I am not a mathematician, so apologies for my lack of knowledge/terminology.

For the day/night cycle in a video game, I'd like to use a sine wave to determine the lighting for the scene. (Where $X$ is the number of seconds elapsed)

For this graph, I'd like the maximum point to be $1$ and the minimum point to be $0$.

I'd like the full day/night to take $15$ minutes, or $900$ seconds. (So I believe that would be a "period" of $900$, though I'm not sure)

But this is where things get too complex for me. I'd like the night's duration to be half the day. In other words, the duration of the rise from $0.5$ to $1$ be twice the duration of the dip from $0.5$ to $0$.

Any help with this problem would be super appreciated by me and my team!

EDIT: I would like it to start at 1

  • $\begingroup$ What initial level of lighting do you want at the very start of game? $\endgroup$
    – user810677
    Sep 3, 2020 at 0:44
  • $\begingroup$ Something like this desmos.com/calculator/nq633oqmvw ? $\endgroup$
    – user810677
    Sep 3, 2020 at 1:32
  • 1
    $\begingroup$ Or if you don't want it to start at 0, try this one and hit the play button on the left desmos.com/calculator/ytgvxl8x7w $\endgroup$
    – user810677
    Sep 3, 2020 at 1:35
  • 1
    $\begingroup$ Well, if you want the curve from a very-close-to-reality simulation, there's lots of details here. There's a Desmos graph that lets you play around with axial tilt and latitude and see what kind of day/night cycle you'd get. Probably more than you want, but it's there if you'd like to check it out. $\endgroup$
    – JonathanZ
    Sep 3, 2020 at 3:23
  • $\begingroup$ $y=(1/2)(1+\cos(2\pi x/900))$. $\endgroup$ Sep 3, 2020 at 3:36

2 Answers 2


Yes, the period would be 900 seconds. Since your range is from 0 to 1, your amplitude is .5, and your midline is also .5.

Assuming no phase shift (you're starting at your midline as the sun is rising), the basic function you're going to use is $f(t)=a\sin(\frac{2\pi}{P}t)+m$, where $P$ is the period, $a$ is the amplitude, and $m$ is the midline. For now, we'll leave $P$ alone and say $a=m=.5$, so you have $f(t)=.5\sin(\frac{2\pi}{P}t)+.5$.

As has been suggested, a piecewise function is probably easiest. However, since there's two parts day for one part night, you need to have two thirds of period taken up by the first half of the cycle, and one third taken up by the second half of the cycle. This means four thirds of a full period for day, and two thirds for night.

You can do the intermediate calculations for yourself to check it if you want, but you end up with $D(t)=.5\sin(\frac{\pi}{300}t)+.5$ for the day and $N(t)=.5\sin(\frac{\pi}{150}t)+.5$ for the night. To get them to line up right, introduce a phase shift to the night function to get $N(t)=.5\sin(\frac{\pi}{150}t-2\pi)+.5$.

From here, I would recommend having the in-game time calculated on a repeating cycle so you can just define the domain of this function as $[0,900)$, and then it should work. To clarify, your time function looks like this:

$$ F(t) = \begin{cases}.5\sin(\frac{\pi}{300}t)+.5, t \in [0,600) \\ .5\sin(\frac{\pi}{150}t-2\pi)+.5, t\in [600, 900) \end{cases}. $$

Edit: I'm just now noticing you wanted to have it start at 1. In that case, just set the timer to start 300 seconds in.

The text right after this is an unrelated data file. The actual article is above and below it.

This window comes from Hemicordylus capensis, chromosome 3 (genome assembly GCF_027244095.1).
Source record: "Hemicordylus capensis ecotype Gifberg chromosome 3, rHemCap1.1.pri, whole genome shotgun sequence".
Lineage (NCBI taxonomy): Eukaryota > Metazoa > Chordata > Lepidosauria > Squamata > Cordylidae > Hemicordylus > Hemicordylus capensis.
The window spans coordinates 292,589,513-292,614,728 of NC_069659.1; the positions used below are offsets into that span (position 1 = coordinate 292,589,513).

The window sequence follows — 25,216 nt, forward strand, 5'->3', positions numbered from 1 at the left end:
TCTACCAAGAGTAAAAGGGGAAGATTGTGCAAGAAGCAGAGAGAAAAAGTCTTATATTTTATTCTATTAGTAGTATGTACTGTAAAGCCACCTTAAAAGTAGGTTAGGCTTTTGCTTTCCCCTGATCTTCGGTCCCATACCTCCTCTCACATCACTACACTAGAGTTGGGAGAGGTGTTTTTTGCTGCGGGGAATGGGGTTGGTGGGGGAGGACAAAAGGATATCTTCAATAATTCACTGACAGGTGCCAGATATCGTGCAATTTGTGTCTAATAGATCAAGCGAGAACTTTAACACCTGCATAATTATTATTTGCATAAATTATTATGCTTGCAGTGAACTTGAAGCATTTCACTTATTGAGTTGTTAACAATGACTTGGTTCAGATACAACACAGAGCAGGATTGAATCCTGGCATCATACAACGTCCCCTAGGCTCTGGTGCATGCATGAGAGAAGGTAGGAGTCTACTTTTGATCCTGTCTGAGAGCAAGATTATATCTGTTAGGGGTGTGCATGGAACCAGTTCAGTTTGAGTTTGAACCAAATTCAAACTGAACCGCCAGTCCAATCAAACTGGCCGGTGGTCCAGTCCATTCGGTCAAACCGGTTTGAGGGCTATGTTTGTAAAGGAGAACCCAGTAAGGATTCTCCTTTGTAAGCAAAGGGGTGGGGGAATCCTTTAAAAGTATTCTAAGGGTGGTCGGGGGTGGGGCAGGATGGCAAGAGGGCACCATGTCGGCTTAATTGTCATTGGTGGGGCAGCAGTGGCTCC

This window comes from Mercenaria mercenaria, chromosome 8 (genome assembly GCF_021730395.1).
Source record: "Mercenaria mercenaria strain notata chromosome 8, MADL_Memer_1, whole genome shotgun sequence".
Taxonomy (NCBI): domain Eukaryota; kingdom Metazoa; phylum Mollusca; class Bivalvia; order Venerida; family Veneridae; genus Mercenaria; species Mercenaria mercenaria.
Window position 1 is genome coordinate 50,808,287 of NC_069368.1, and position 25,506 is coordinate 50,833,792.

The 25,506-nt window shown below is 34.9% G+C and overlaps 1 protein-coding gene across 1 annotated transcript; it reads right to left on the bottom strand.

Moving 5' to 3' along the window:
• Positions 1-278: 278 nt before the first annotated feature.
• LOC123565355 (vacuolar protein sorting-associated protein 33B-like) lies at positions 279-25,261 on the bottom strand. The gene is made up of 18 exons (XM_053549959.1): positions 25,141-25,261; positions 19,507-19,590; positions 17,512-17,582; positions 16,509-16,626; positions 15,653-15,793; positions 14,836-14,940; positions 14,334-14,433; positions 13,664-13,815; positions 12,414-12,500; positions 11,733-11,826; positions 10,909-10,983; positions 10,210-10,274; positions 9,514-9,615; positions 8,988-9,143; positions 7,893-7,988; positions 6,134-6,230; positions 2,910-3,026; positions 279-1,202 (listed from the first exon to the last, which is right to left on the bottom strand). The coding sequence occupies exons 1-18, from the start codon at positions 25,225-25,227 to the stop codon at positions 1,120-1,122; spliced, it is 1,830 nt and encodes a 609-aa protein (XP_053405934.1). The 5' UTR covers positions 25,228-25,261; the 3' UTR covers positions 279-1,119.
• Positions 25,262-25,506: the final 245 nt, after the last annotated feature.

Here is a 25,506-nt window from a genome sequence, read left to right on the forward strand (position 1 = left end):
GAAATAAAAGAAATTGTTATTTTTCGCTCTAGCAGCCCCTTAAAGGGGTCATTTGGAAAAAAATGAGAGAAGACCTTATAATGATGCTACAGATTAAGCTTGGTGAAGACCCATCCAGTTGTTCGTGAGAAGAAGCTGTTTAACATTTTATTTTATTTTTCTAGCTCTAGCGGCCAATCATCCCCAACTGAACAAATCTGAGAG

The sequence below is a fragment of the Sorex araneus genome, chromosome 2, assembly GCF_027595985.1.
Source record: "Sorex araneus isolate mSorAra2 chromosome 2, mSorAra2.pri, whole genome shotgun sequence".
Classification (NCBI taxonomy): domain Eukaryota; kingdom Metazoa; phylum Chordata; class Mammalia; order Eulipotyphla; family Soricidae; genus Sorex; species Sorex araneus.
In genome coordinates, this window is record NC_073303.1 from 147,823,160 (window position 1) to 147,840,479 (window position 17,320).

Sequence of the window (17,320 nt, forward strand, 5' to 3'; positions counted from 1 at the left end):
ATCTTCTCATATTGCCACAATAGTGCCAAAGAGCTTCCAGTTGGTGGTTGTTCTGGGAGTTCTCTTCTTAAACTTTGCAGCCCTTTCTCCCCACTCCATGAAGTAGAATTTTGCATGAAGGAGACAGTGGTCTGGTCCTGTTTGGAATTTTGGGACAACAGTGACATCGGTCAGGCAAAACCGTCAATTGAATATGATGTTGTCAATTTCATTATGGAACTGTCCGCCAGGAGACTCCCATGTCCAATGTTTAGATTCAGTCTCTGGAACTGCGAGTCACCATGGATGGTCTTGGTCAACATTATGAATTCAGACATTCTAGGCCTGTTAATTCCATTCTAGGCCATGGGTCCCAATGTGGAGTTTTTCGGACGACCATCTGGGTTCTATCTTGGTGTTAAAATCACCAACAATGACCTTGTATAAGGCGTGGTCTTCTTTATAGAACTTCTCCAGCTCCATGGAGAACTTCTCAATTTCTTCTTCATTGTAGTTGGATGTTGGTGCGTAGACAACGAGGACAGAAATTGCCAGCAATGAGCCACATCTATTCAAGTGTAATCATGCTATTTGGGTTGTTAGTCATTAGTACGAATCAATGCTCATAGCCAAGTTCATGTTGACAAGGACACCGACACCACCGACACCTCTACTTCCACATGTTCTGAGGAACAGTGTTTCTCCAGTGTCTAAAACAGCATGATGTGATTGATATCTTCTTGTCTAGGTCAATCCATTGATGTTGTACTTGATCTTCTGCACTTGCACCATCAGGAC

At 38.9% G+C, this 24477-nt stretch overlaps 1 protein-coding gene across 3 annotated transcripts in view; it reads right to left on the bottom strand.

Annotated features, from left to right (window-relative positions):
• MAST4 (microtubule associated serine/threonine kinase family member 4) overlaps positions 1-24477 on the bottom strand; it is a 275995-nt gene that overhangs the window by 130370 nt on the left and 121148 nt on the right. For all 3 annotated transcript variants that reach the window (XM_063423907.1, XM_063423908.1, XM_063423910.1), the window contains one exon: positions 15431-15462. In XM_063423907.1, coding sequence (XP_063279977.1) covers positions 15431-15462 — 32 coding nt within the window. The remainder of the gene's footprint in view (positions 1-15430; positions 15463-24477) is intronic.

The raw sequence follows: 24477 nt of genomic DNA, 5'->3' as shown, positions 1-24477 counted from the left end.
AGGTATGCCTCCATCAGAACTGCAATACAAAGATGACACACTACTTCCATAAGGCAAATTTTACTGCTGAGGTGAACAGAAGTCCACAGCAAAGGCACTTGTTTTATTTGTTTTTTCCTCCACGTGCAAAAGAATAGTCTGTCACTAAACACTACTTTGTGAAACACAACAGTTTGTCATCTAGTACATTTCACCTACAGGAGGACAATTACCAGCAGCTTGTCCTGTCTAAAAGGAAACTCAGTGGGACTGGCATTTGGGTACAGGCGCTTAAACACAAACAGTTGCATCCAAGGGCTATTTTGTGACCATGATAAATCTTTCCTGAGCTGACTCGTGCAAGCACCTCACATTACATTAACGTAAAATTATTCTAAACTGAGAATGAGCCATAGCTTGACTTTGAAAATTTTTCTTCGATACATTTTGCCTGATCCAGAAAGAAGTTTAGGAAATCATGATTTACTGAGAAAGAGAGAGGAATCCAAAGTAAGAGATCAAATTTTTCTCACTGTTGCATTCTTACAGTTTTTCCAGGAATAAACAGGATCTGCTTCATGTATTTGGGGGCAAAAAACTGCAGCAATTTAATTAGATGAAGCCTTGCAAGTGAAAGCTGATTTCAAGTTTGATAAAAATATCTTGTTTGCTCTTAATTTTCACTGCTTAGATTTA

The simplest way to do this is to take two sine waves, say $f$ and $g$, with $g$ having half the period of $f$, and piece them together accordingly:

Let the parameter $t$ be thought of as time, and $f(t)$ the brightness at time $t$. We will admit brightness between $-1$ and $1$, which can be converted as desired (e.g. height $-1 = 50$ lumens, and height $1 = 50,000$ lumens).

Let $f(t) = \sin(t)$, and $g(t) = -\sin(2t)$. Define a new function: $$ F(t) = \begin{cases} f(t), & t \in [0,\pi], \\ g(t), & t\in [\pi,\frac{3\pi}{2}]. \end{cases} $$ Notice that $f(\pi) = g(\pi) = 0$, so $F$ is continuous (as we might hope a brightness function in a video game to be). Moreover, $F$ can be copied side by side indefinitely, to form a new function which will be $\frac{3\pi}{2}$ periodic. To be technical, the function you really want is (where $n \in \mathbb{N}$): $$ G(t) = \begin{cases} f(t-\frac{3\pi n}{2}), & t \in [\frac{3\pi n}{2},\frac{3\pi n}{2} + \pi], \\ g(t-\frac{3\pi n}{2}), & t\in [\frac{3\pi n}{2} + \pi, \frac{3\pi n}{2} + \frac{3\pi}{2}]. \end{cases} $$ Below is an example of how it would look iterated over $2$ cycles:

enter image description here

  • $\begingroup$ I'm pretty sure the minimum of the desired graph is $0$, not $-1$. $\endgroup$
    – Aiden Chow
    Sep 3, 2020 at 4:00
  • $\begingroup$ I tried this thing just now, where F is used when Y > .5 and G is used when Y <= .5. Didn't work. Is that not right? My question is, when do I make the switch $\endgroup$ Sep 3, 2020 at 4:09
  • $\begingroup$ @AidenChow Yes I saw the desired min. was $0$ not $-1$ but it's trivial to just add $1$ to the entire function, and then scale down by $1/2$. I left those things out for the sake of simplicity and because it's not the focus of the problem, imo. $\endgroup$
    – ccroth
    Sep 3, 2020 at 23:57
  • $\begingroup$ @EyesightTechnology I graphed it in Desmos exactly how I wrote it here, and it produces the above graph. Look carefully at the intervals for each piece of the function, and note the arguments of the component functions (for $G$) are $t - 3\pi n/2$ rather than just $t$. $\endgroup$
    – ccroth
    Sep 4, 2020 at 0:01

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